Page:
I think my next adventure will be in the form of galleys to proof for The Time Seekers. That's always a bit nerve-wracking, especially for someone like me who freaks out and loses all ability to discern good writing from bad writing the second she sees her own work. Basically I'll be looking for missing commas and continuity problems, like, Character A walks into a backyard holding her daughter's birthday cake, only to catch a Frisbee later on in the same exact scene. Believe me, this does happen, despite a thorough combing through by author, editor and copy editor. Galleys require you to print out the entire manuscript, which is even more freaky, because you have visions of yourself knocking coffee across the stack, or your child opening a window on a blustery day. And then there are cats. The whole thing is frightening, but it must be done.
I realized the other day how difficult it's been for me to talk about The Time Seekers because in doing so I might reveal plot secrets. I suppose that is a common problem for anyone who's written a sequel. Mentioning the plot by any degree is a betrayal to the first novel, and no way in heck can I discuss any part of the plot mid-to ending because it'll not only ruin the first book, but the third as well. It's kind of unfair. I'd love to gush about the book the same way I did with The Soul Seekers, but, can't. What I can say is that Emma starts off working in a university library married to some *dude.* Then some *stuff* happens. Then there's a time *mishap* and Emma runs all over the place and has to make some *decisions.* Then the whole thing builds toward a *shocking* ending. But that's all I can say.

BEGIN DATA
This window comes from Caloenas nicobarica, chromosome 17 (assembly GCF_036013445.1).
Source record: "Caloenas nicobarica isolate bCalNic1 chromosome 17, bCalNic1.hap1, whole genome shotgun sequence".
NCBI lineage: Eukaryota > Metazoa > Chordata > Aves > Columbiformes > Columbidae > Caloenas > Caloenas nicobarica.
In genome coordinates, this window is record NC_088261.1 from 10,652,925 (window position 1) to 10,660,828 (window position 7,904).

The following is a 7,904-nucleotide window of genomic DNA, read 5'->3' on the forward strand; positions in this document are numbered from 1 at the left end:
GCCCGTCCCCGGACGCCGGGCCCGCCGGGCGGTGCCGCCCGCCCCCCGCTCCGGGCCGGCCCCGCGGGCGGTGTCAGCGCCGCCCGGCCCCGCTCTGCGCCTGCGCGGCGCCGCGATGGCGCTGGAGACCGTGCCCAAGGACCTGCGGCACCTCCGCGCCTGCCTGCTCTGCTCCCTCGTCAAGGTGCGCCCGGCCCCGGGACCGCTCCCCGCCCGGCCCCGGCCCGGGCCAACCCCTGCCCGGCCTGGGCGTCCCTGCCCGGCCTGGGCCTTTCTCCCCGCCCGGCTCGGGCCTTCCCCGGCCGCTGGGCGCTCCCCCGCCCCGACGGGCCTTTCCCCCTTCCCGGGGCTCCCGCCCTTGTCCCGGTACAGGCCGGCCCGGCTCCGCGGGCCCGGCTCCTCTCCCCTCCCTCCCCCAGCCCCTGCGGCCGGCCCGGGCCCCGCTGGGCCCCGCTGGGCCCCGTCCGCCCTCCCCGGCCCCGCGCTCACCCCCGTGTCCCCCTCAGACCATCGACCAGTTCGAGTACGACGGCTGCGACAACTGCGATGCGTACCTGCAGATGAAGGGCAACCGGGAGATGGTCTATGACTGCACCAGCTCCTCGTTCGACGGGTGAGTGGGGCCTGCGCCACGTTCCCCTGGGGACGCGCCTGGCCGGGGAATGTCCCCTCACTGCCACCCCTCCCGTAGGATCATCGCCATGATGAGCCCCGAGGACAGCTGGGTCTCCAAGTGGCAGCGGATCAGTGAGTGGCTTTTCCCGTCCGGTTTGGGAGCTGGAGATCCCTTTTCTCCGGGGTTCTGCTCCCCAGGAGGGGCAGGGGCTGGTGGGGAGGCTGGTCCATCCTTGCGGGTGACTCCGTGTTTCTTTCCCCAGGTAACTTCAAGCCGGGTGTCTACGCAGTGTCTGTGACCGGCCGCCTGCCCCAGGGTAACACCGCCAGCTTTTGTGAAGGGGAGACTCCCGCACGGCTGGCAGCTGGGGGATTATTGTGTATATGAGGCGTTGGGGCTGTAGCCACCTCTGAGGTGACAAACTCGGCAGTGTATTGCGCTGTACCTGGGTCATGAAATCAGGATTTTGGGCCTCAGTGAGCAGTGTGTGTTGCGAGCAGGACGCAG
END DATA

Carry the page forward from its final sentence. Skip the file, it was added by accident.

Next time, I'll tell you about The Love Seekers.